The KSN Golan

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Israel has always had an “interesting” history when it comes to arms deals. They are clearly a friend of the US, but have sometimes done deals with countries that may not have always had US interests foremost in their minds. They also have a bit of a history in not always abiding by arms embargoes… most famously in the case of South Africa during the apartheid era.

One gun that has that semi-checkered history is the KSN Golan, which is a copy of the CZ99 Compact-G.

The CZ99 was developed in Yugoslavia, by the well-respected Zastava Arms company. Say what you will about the political stability of the Baltic states, but American shooters have always admired the quality of firearms coming out of Yugoslavia and Czechoslovakia! Zastava was in Yugoslavia, and when that country split in a post-Soviet-collapse civil war, an arms embargo was put in place on all parties.

This was not very good for business if you were an arms exporter, so Zastava licensed out production of their newly-developed CZ99 pistol to Israel (KSN Golan) and South Africa (Tressitu TZ99). It has been alleged online that the license was passed from Israel to South Africa (ie, production was not simultaneous), but I’ve never seen a source to confirm it either way. The CZ99 and TZ99 had some popularity in Israel, which further confuses matters.

I am a little bit surprised that the KSN Golan could even be imported here, given that Zastava must have had some sort of financial stake in the licensing agreement. I’m not saying they’re illegal, of course, but you’ve got to wonder about what exactly was going on. The KSN Golan was made in both 9mm and .40S&W – the 9mm version is featured in this article.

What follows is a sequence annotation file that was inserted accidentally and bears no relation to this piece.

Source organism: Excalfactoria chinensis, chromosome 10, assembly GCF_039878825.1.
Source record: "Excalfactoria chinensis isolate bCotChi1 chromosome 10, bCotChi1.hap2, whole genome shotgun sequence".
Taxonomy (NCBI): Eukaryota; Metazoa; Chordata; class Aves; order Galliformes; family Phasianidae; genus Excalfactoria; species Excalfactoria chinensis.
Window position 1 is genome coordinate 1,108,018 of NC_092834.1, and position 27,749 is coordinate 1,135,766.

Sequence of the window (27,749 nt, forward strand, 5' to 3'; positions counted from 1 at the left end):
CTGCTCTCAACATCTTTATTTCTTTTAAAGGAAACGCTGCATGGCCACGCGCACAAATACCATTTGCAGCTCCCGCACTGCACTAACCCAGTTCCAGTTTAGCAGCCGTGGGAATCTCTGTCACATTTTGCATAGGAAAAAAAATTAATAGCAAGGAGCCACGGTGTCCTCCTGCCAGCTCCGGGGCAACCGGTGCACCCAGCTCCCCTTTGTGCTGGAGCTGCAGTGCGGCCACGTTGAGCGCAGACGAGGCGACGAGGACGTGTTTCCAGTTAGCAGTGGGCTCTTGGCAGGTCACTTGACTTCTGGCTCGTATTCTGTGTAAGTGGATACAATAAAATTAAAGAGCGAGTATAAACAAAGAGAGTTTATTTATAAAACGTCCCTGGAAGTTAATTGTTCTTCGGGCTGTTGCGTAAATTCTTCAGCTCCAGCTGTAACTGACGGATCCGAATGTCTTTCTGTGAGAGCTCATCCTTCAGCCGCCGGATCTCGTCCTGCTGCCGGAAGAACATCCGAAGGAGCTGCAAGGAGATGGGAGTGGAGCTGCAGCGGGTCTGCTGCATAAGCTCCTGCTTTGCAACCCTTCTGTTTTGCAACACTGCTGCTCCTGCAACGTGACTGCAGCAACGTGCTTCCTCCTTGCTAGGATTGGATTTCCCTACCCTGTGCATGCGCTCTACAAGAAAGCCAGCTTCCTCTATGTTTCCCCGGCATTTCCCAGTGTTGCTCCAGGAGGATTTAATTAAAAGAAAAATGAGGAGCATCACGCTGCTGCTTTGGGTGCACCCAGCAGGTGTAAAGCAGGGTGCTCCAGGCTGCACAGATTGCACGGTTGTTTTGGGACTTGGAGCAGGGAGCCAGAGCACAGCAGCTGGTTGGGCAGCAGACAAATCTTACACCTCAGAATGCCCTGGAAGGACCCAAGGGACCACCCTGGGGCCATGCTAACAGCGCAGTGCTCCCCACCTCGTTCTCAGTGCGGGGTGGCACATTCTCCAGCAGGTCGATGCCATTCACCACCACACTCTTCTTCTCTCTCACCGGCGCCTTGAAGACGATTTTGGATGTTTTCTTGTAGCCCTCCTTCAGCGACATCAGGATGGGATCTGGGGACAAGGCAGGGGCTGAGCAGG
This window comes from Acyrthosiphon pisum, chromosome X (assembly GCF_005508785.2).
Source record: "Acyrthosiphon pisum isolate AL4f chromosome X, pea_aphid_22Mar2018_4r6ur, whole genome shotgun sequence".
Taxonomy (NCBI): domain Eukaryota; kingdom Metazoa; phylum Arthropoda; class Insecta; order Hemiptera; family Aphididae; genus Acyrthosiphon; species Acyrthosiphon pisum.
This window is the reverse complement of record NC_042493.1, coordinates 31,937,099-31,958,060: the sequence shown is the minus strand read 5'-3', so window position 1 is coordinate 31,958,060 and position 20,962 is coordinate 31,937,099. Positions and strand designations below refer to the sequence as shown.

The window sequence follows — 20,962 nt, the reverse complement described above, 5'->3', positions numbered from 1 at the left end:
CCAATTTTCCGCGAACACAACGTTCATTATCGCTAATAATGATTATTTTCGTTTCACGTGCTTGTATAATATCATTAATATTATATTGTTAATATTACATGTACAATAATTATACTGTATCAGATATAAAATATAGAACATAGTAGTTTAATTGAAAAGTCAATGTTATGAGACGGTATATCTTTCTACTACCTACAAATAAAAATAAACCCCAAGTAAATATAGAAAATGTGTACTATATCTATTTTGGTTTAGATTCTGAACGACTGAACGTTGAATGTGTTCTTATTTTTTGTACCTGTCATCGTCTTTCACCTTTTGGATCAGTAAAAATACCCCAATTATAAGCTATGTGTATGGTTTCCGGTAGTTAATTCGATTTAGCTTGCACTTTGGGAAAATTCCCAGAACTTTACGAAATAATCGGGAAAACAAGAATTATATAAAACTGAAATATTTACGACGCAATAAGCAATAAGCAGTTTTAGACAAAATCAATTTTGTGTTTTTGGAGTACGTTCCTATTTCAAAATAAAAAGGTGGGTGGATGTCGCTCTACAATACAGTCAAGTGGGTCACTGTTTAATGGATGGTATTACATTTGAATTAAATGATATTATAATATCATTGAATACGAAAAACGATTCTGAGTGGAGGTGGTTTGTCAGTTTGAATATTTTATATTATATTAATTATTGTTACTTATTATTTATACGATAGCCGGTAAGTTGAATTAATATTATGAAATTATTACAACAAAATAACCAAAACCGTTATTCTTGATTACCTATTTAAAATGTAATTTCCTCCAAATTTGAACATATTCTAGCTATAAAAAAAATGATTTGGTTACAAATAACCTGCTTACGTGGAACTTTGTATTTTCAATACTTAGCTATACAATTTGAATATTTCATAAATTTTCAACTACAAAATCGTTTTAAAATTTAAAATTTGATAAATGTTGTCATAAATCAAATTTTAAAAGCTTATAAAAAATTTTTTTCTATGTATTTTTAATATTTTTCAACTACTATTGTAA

Serbia and Iraq use the CZ99 as their service weapon, and it supposedly has a pretty good reputation in that role. The KSN Golan was not used in a military capacity, but did see some use by Israeli police forces. I would file it into the category of military-grade pistols.

The CZ99 is essentially a Sig P226 slide on a Walther P88 frame. That’s good design DNA, and you can feel it as soon as you pick up the pistol. There are numerous improvements to the P226 and P88, and I would encourage you to read more about it at cz99.org. It is unclear to me whether the Israelis used the chrome-lined machine-gun-steel barrels that the original CZ99 did, albeit mine is shiny enough that I could believe it.

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There are Star of David proofs on the bottom of the slide, the barrel, and the heel of the grip. On my particular gun, there were a ton of German proofing marks, too, as well as what appeared to be some sort of additional numbering scheme crudely carved on to the inside of the slide and frame. I am not the only one to have a gun like this, so perhaps these guns were German police surplus of some sort.

The weight and size of the KSN Golan is as about the same as a Sig P229. I regard the P229 as a bit on the chunky side, but in the ballpark of similar “steel” guns. It would not be my choice as a concealed carry gun, but seems adequate as a service weapon.

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In terms of controls, there is an ambidextrous decocker, an ambidextrous magazine release, and no manual safety. Some people like this sort of arrangement, as there’s no chance of the gun “accidentally” being put on safe. Other people prefer having the option of manual safeties. I’m not really married to either philosophy, albeit I do probably fall more into the latter camp. The loaded chamber indicator is nice to have, given the expectation of condition 2 carry.